Monetary targetry: Might Carney make a difference?

Charles A.E. Goodhart, Melanie Baker, Jonathan Ashworth 22 January 2013

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The economic recovery from the 2008/9 crisis has been depressingly slow in the UK, as in many other developed countries. Further fiscal expansion is constrained by concerns about the extraordinary (for peace-time) scale of the public sector deficit and rise in the debt/GDP ratio. Hence politicians, and many other commentators, are looking to monetary policy to play an even more aggressive role in getting us out of our present stagnation.

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Topics:  Monetary policy

Tags:  Bank of England, nominal GDP targeting

Central banks can phase in nominal GDP targets without damaging the inflation anchor

Jeffrey Frankel 19 December 2012

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The time is right for the world’s central banks to reconsider the framework they use in conducting monetary policy. The US Federal Reserve and the ECB are still grappling with sustained economic weakness, despite years of low interest rates. In Japan, Shinzō Abe, the new prime minister from the Liberal Democratic Party (LDP), was elected on the promise of a new, more expansionary monetary policy (Financial Times 2012). In the UK, Mark Carney, the incoming Governor of the Bank of England, is open to new thinking.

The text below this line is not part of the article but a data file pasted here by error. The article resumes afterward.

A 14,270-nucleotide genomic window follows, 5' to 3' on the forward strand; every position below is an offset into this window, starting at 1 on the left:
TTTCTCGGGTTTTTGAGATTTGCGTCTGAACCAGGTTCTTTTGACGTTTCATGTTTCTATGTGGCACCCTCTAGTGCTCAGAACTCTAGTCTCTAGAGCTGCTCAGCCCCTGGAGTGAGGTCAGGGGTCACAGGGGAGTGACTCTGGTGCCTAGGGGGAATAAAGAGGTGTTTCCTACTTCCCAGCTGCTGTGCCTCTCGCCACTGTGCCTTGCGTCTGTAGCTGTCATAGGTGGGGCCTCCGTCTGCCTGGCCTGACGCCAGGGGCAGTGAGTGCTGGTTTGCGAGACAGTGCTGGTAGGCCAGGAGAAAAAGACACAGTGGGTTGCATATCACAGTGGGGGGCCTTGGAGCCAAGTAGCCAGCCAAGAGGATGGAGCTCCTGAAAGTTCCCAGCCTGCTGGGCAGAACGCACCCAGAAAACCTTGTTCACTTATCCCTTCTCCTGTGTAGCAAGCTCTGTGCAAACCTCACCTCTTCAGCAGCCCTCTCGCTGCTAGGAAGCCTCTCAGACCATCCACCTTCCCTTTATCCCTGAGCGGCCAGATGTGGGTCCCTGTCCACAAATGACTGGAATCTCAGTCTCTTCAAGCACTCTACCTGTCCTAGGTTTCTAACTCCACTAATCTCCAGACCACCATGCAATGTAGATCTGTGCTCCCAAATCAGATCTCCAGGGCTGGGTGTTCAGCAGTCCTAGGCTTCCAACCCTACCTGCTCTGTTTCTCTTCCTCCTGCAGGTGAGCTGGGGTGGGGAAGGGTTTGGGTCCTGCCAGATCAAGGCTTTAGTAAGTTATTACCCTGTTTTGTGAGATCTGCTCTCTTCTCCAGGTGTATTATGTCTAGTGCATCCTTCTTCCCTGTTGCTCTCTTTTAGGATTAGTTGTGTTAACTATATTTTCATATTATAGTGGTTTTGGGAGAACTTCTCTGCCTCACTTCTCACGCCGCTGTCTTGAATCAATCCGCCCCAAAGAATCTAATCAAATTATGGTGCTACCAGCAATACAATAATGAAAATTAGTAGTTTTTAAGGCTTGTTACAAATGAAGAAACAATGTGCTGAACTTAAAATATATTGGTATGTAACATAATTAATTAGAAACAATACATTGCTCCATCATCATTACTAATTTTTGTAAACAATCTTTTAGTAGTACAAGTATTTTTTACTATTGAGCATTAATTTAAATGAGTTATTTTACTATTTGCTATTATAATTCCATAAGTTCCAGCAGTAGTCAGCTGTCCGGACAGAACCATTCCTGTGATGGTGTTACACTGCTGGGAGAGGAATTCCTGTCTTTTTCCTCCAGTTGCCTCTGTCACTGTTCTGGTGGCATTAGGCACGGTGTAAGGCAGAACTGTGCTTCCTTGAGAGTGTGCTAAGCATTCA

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Topics:  Monetary policy

Tags:  inflation targeting, monetary policy, nominal GDP targeting

The death of inflation targeting

Jeffrey Frankel 19 June 2012

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It is with regret that we announce the death of inflation targeting. The monetary regime, known affectionately as “IT” to its friends, evidently passed away in September 2009. That the demise of IT has not been officially announced until now testifies to the esteem in which it was widely held, its usefulness as a figurehead for central banks, and fears that there might be no good candidates to assume its position as preferred anchor for monetary policy.

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Topics:  Macroeconomic policy Monetary policy

Tags:  inflation targeting, nominal GDP targeting

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